Collaboration Is Key to Combatting Cybercrime

April 9, 2021

Contributed Commentary by Matthew Grulke

April 9, 2021 | The global pandemic ushered in a new world of work, and the wakeup call regarding how challenging this new world was going to be different for each of us. For one chief information security officer (CISO), the realization came during the first of what has become an interminable series of video calls. It happened when the Amazon Alexa virtual assistant belonging to one of the meeting’s participants was inadvertently triggered by something said in the meeting.

Suddenly, it was evident: having everyone working at home was going to be a new adventure.

Labs and Hospitals at Risk

Cybersecurity challenges have only escalated during the COVID-19 crisis, particularly in the fields of science and healthcare. The past year has seen a dramatic increase in the number of breaches and ransomware attacks for the enterprise networks of labs and healthcare facilities. Some attacks have been aimed at gathering personal data; others have sought payment in return for freeing data held for ransom.

The spike in cyberattacks can be partially attributed to the circumstances surrounding the crisis. Attackers—whether they be state actors, criminals, or predatory activists with ideological agendas—recognized that a crisis equals opportunity. When lives are on the line, a clinic or hospital has no time to seek help to counteract a ransomware attack; they are forced to quickly pay up and get back to work.

The pandemic also brought a massive increase in remote computing. Virtually overnight, most organizations had no choice but to send employees home to work, creating an exponential increase of what CISOs like to call the attack surface. Suddenly, everyone not deemed essential was working remotely, with no time to implement virtual private networks or train people to avoid bad behaviors like loading non-business apps on laptops. Network edge points were at risk like never before.

As the pandemic raged, a pair of cybersecurity incidents grabbed headlines.

In December 2020, FireEye, a renowned cybersecurity vendor, was hit by hackers, who stole proprietary software the company uses to test its customers’ defenses. Then, in early March, US government investigators learned that at least 30,000 Microsoft Exchange servers had been breached using a chain of vulnerabilities.

These high-profile intrusions illuminate two truisms in cybersecurity: No organization—not even a successful data security company like FireEye—is immune; and no one can afford to be less than vigilant.

Effective cybersecurity is never a “set it and forget it” process. Veteran CISOs believe the most sophisticated cybersecurity best practice has a shelf life of about five years. By that time, hackers have built new tools and found new ways to exploit enterprise networks. If an enterprise, or their software vendors, are not running faster than the bad guys they will lose the cybersecurity race every time.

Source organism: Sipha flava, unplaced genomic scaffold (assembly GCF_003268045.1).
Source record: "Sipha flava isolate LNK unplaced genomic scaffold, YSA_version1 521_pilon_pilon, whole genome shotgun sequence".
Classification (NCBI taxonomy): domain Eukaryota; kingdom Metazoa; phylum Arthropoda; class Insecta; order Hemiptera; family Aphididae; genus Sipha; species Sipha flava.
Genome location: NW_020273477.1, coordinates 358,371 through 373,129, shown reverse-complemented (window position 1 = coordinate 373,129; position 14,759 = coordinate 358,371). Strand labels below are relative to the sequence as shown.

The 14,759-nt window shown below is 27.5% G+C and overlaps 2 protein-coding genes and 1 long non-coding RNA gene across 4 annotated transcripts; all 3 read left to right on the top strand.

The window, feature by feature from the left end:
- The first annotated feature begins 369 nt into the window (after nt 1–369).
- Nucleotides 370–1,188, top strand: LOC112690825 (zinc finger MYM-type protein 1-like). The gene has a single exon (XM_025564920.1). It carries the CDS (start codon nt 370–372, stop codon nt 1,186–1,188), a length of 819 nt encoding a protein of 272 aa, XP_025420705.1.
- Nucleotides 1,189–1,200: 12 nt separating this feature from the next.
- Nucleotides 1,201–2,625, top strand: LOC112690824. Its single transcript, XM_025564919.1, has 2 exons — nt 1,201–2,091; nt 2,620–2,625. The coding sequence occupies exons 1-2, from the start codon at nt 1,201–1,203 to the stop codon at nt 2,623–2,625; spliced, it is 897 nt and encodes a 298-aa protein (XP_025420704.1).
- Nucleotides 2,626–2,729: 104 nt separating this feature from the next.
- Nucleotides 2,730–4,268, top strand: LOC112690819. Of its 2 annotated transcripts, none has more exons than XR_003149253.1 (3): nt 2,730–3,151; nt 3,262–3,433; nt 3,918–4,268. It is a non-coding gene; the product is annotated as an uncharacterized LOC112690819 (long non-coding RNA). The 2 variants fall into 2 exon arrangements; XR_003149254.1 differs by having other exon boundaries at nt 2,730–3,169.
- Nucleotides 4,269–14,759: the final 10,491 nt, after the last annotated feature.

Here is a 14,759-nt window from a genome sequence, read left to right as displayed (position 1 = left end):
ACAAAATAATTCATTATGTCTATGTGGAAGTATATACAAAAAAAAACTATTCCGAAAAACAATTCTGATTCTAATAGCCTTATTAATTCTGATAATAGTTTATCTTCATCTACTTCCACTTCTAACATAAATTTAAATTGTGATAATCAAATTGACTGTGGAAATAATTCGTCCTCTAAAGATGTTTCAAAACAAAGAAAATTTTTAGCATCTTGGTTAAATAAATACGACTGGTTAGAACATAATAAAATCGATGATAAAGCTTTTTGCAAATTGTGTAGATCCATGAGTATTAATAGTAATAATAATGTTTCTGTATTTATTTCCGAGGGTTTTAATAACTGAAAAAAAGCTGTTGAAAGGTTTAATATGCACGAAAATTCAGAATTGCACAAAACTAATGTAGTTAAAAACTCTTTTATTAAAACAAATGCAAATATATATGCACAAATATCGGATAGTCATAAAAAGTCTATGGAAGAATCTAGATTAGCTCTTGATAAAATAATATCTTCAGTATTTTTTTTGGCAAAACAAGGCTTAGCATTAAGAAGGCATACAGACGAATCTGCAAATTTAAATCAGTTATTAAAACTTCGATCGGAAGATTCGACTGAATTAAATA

Collaboration a Possible Cure

One of the most important trends in the battle against attackers is the move toward information sharing between organizations and their software vendors.

From the early years of cybersecurity, control was typically maintained by the central organization. When that company was looking to add software to its network, security parameters were included in the request for proposal that was circulated to qualified potential vendors. Recently, though, CISOs have realized an important element of effective data security is to work with software vendors to ensure the proper tools and protocols are in place when implementation begins, and stay in place as long as the software is being used. Increasingly, they are looking for vendors who not only take cybersecurity seriously but who also walk their talk by adopting a culture of cybersecurity throughout their enterprise.

When considering a vendor, there are a few critical things to look for:

Partners who embrace Security By Design: Effective security begins at the code level, and those suppliers who really get it are using tools like SonarQube to ensure vulnerabilities are detected before they get into your network.

Partners who test: Developers are well-versed in testing code for processing flaws, but the software vendors who take cybersecurity seriously are now also employing their own IT personnel and/or outside suppliers to come at their products with everything they have got. Penetration testing and employing “white hat” hackers are vital approaches to ensuring solutions will not break under real assaults.

Partners who live cybersecurity: A vendor’s commitment to safety should not only apply to what they sell; if they do not embrace best practices within their own ranks, how can you fully trust them to deliver a breach-resistant addition to your technology stack?

Being secure in the Digital Age requires commitment and continual vigilance. Bad actors continue to look for new methods to breach networks, but, like all thieves, they look for the easy targets. Hardening your defenses and working with vendors who take cybersecurity as seriously as you do will help ensure you do not become a target.


Matt Grulke, Vice President, Research & Development, oversees R&D at LabVantage Solutions, a provider of integrated, web-based lab informatics solutions including laboratory information management systems, electronic lab notebook, lab execution system, scientific data management system, and advanced analytics. Reach him at to discuss cybersecurity.